While he’s faced plenty of controversy in the course of his MMA career, Jon Jones has only faced one fighter who has defeated him: Matt Hamill.
Now 22-1, Jones most recently recorded a decision victory over Ovince St. Preux in April of last year. But the story of “Bones’” loss, if you’ll recall, has more to do with his poor decision making (or ignorance of a rule) than his opponent’s prowess inside the octagon.
Flashback to 2009: Matt Hamill, then 9-2, faced off against the then undefeated Jon Jones at The Ultimate Fighter 10 Finale, December 5, in Las Vegas.
Hammill, as a sidebar, has been completely deaf since birth. In addition to his his MMA exploits, he has a gold medal in Greco-Roman and Freestyle Wrestling from the 2001 Summer Deaflympics.
Back to the fight, After dominating the first round, Jones hit Hamill with several 12-6 elbows (downward strikes) during a vicious ground-and-pound onslaught. Such a strike is prohibited by the unified rules of MMA, and Jones was hit with a one-point penalty for the repeated infractions.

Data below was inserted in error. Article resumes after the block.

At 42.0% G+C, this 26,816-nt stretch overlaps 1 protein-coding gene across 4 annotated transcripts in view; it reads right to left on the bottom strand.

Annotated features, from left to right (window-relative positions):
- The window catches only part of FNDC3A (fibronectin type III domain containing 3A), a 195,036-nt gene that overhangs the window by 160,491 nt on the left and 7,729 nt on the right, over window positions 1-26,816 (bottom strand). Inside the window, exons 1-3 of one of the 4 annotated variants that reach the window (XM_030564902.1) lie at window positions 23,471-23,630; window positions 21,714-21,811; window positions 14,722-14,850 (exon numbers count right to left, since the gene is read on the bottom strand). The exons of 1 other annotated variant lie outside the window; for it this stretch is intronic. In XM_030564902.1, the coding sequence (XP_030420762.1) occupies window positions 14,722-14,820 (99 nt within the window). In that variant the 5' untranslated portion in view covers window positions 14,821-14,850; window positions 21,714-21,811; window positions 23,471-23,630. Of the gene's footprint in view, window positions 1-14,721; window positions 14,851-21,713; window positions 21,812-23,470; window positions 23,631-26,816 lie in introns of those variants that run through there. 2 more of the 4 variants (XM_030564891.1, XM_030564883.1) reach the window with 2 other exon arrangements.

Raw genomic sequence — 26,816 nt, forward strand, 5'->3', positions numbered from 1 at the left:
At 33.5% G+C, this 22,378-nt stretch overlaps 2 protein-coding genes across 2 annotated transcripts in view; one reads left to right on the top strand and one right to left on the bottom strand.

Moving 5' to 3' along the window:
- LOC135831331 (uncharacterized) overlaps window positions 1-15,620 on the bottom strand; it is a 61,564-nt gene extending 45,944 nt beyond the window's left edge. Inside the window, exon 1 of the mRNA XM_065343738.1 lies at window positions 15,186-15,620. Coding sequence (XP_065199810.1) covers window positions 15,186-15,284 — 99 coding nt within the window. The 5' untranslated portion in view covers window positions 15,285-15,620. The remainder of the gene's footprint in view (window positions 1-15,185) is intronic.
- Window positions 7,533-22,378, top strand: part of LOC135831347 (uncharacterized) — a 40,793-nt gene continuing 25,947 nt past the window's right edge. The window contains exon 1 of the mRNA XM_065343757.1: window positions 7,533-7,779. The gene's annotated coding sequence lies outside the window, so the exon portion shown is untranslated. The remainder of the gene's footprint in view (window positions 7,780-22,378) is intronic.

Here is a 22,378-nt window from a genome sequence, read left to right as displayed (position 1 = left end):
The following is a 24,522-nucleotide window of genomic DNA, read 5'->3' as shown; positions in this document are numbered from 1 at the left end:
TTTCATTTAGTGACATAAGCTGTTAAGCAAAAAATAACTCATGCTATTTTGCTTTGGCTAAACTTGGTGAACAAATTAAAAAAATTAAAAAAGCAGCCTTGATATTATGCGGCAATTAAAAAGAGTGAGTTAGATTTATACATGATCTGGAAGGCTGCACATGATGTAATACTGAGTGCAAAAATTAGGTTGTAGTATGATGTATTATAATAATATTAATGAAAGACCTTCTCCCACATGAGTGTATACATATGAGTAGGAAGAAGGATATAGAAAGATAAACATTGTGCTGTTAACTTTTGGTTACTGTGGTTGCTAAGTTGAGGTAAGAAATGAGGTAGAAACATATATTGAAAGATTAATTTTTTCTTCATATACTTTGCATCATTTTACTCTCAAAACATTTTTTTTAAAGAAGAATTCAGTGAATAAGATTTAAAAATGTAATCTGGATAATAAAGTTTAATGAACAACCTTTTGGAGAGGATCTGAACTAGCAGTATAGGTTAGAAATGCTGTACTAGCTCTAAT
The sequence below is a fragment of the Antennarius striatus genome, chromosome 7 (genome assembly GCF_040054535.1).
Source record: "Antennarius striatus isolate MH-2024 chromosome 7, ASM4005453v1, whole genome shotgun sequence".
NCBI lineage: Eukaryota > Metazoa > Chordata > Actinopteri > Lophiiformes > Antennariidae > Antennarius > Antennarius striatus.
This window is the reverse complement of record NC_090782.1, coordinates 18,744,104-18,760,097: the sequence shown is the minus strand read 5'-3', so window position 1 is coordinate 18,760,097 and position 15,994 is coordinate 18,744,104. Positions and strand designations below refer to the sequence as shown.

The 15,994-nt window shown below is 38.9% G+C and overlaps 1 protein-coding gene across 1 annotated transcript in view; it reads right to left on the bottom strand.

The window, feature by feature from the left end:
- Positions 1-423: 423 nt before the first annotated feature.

Hamill couldn’t continue in the fight due to a dislocated shoulder, however, and Jones was slapped with a disqualification. Further review of the fight video showed Jones had hit Hamill in his bloody mess of a nose, further reinforcing the decision to disqualify the fighter.
For his part, Hamill didn’t consider the win a victory (which was probably the right take)
“Aside from making a mistake, he [Jones] did his job and he did it well. He definitely didn’t lose this fight, and I definitely didn’t win, but I guess the rules are there for a reason.
It is what it is. I went into this fight feeling like my record was actually 9-1, so with this so-called win, I will now consider my record 9-2.”
Here’s some footage from the fight, which basically consists of Jones turning Hamill’s face into ground beef.